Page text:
Description: Science fiction has long promised the digitalization of books. Characters in films and television routinely check their palm-sized (or smaller) electronic displays for fast-scrolling information. However, this very technology, increasingly prevalent in today's world, has not been embraced universally. While the convenience of pocket-sized information pieces has the techno-savvy entranced, the general public still greets the advent of the e-book with a curious reluctance. This lack of enthusiasm seems strange in the face of the many advantages offered by the new medium - vastly superior storage capacity, searchability, portability, lower cost, and instantaneous access. This dissertation addresses the need for research examining the reading comprehension and the role emotional response plays in the perceived performance on e-document formats as compared to traditional paper format. This study compares the relative reading comprehension on three formats (Kindle, iTouch, and paper) and examines the relationship of subject's emotional response and relative technology exposure as factors that affect how the subject perceives they have performed on those formats. This study demonstrates that, for basic reading comprehension, the medium does not matter. Furthermore, it shows that, the more uncomfortable a person is with technology and expertise in the requested task (in this case, reading), the more they cling to the belief that they will do better on traditional (paper) media - regardless of how well they actually do.
Date: May 2010
Creator: Baker, Rebecca Dawn
Partner: UNT Libraries

Effects of Tasks on Information-Seeking Behavior in a Police Work Environment in the Context of Criminal Intelligence

Description: Although dominant effects of tasks on individuals' information-seeking behavior is accepted by many scholars, a limited number of studies has been conducted to reveal the nature of the relationship between tasks and information-seeking behavior. In their studies, some earlier researchers categorized tasks according to their complexity while others did the same according to the specifications of tasks. Two of the groundbreaking researchers in this area are Katriina Byström and Kalervo Järvelin who contributed to the understanding of the relationship between task complexity and information-seeking behavior. However, their findings also need empirical support for theory growth. In response to this need, this study attempts to test Byström and Järvelin's findings through a research using different research methods and applied in a police work environment. Other than providing empirical support for theory growth, this research is also expected to contribute to the understudied area of police information-seeking behavior. Both qualitative and quantitative data were collected from the participants who came from traffic, homicide, and anti-terrorism divisions of Ankara, Eskisehir, and Kirikkale Police Departments in Turkey. The participants identified terrorism cases as the most complex cases to solve, followed by homicide and traffic accident cases. Differences in the information-seeking behavior of three groups of police officers were examined through qualitative and quantitative data analysis. Oneway ANOVA technique and post hoc comparisons were used to analyze the quantitative data. In addition to shedding light on information-seeking behavior of police officers investigating related cases in Turkey, the results provided support for Byström and Järvelin's findings. For instance, the officers investigating more complex tasks used significantly more information sources than the others, while the use of external information sources was significantly higher in more complex cases.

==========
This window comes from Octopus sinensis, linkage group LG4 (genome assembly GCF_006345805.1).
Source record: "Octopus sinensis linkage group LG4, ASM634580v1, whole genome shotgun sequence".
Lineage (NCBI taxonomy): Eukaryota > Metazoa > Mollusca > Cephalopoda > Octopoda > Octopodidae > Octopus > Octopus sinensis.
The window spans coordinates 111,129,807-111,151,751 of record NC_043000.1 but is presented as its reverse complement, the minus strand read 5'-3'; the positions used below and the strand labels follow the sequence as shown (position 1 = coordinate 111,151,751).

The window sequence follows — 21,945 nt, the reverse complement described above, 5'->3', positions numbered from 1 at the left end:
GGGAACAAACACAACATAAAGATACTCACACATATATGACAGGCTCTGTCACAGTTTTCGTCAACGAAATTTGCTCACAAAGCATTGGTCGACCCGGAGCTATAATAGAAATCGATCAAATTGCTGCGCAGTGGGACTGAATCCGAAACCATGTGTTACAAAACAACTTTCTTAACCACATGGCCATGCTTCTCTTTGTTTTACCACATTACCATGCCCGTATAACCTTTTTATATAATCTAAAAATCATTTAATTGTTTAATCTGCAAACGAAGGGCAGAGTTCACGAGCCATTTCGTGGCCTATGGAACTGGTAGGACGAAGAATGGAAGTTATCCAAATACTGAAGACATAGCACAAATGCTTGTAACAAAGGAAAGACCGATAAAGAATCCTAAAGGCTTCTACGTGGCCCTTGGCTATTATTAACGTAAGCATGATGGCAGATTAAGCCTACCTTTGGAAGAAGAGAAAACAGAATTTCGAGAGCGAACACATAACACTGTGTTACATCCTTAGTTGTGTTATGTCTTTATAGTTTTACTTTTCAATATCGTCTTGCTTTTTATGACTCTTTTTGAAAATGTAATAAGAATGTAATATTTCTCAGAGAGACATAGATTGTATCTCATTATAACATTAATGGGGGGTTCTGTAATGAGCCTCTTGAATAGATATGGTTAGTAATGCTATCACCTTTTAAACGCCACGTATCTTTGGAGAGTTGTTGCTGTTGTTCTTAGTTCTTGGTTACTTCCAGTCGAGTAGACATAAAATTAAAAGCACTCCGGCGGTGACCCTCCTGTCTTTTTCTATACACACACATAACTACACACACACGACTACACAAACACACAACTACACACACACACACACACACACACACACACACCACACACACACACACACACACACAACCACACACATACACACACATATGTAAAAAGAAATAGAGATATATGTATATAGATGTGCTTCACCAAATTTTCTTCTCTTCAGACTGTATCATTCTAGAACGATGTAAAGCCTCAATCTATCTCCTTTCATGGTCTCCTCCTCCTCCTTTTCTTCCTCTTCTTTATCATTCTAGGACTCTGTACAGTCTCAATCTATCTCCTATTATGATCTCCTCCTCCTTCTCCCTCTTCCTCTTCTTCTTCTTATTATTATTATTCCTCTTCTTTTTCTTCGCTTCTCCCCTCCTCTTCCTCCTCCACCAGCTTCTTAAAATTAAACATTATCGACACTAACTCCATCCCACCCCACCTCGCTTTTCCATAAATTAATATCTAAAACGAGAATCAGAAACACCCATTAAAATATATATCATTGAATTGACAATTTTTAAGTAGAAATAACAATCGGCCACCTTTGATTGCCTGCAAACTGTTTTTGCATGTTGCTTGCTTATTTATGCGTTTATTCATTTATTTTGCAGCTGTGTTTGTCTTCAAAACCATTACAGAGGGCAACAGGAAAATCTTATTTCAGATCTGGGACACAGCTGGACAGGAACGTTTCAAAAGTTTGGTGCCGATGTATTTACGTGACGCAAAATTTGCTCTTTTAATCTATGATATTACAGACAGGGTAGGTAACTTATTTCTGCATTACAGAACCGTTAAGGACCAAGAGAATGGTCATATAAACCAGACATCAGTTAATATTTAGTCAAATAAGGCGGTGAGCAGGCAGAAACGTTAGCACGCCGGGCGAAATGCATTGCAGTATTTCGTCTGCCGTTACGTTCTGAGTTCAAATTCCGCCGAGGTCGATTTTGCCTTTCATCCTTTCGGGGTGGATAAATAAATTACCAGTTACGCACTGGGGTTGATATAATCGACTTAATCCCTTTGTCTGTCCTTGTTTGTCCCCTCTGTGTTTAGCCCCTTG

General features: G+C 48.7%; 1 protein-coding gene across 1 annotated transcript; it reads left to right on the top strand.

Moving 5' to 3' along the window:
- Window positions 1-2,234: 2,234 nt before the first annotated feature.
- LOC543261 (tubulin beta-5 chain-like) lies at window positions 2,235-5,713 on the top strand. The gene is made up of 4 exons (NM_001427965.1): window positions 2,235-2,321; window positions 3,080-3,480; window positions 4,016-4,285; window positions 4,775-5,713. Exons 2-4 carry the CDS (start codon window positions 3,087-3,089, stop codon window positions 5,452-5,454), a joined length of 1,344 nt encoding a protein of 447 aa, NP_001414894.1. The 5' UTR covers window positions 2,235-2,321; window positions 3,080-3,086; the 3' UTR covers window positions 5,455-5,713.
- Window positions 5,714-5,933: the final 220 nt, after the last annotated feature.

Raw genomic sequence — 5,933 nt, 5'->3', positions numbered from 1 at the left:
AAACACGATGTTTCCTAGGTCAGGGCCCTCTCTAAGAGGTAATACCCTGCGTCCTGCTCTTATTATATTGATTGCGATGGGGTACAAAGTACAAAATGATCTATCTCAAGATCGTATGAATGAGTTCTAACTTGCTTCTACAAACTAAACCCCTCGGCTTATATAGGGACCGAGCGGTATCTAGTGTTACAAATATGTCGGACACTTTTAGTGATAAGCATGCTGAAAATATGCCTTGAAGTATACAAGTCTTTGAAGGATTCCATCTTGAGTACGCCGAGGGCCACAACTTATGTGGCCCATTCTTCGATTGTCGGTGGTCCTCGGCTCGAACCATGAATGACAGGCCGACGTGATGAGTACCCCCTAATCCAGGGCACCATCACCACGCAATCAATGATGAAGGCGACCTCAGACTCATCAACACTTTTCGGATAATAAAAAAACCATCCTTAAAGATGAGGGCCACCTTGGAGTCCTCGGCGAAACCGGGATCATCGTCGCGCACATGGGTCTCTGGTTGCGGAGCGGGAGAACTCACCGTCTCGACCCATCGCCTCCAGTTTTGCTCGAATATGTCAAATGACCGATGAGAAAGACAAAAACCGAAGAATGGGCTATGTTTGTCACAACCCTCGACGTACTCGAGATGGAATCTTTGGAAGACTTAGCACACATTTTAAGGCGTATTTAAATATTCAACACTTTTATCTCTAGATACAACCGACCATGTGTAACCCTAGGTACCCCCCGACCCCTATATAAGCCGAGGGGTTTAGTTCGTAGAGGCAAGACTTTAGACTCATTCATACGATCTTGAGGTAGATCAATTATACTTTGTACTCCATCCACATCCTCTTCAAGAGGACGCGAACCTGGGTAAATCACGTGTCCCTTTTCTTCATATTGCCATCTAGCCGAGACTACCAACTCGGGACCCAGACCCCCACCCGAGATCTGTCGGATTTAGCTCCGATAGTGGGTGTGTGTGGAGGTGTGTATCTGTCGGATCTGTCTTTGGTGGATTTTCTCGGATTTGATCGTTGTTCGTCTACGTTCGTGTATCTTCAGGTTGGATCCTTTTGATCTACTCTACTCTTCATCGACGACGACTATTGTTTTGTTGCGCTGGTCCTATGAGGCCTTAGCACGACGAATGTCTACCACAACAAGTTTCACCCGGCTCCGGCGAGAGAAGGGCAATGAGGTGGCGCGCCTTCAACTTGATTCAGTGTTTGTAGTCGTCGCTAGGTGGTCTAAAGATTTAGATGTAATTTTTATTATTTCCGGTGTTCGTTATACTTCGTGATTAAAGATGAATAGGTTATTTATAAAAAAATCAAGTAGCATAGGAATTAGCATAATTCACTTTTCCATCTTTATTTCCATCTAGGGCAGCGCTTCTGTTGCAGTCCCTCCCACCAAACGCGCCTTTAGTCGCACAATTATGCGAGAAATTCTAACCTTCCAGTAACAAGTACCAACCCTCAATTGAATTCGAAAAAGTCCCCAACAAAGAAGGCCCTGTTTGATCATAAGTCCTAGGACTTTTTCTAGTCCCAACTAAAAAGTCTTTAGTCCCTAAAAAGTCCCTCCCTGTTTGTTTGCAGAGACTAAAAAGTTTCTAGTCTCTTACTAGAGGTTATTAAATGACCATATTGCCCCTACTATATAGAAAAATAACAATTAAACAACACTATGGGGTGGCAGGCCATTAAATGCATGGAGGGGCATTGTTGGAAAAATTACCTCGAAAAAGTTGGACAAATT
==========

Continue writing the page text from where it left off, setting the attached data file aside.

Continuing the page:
Date: May 2010
Creator: Tatil, Serkan
Partner: UNT Libraries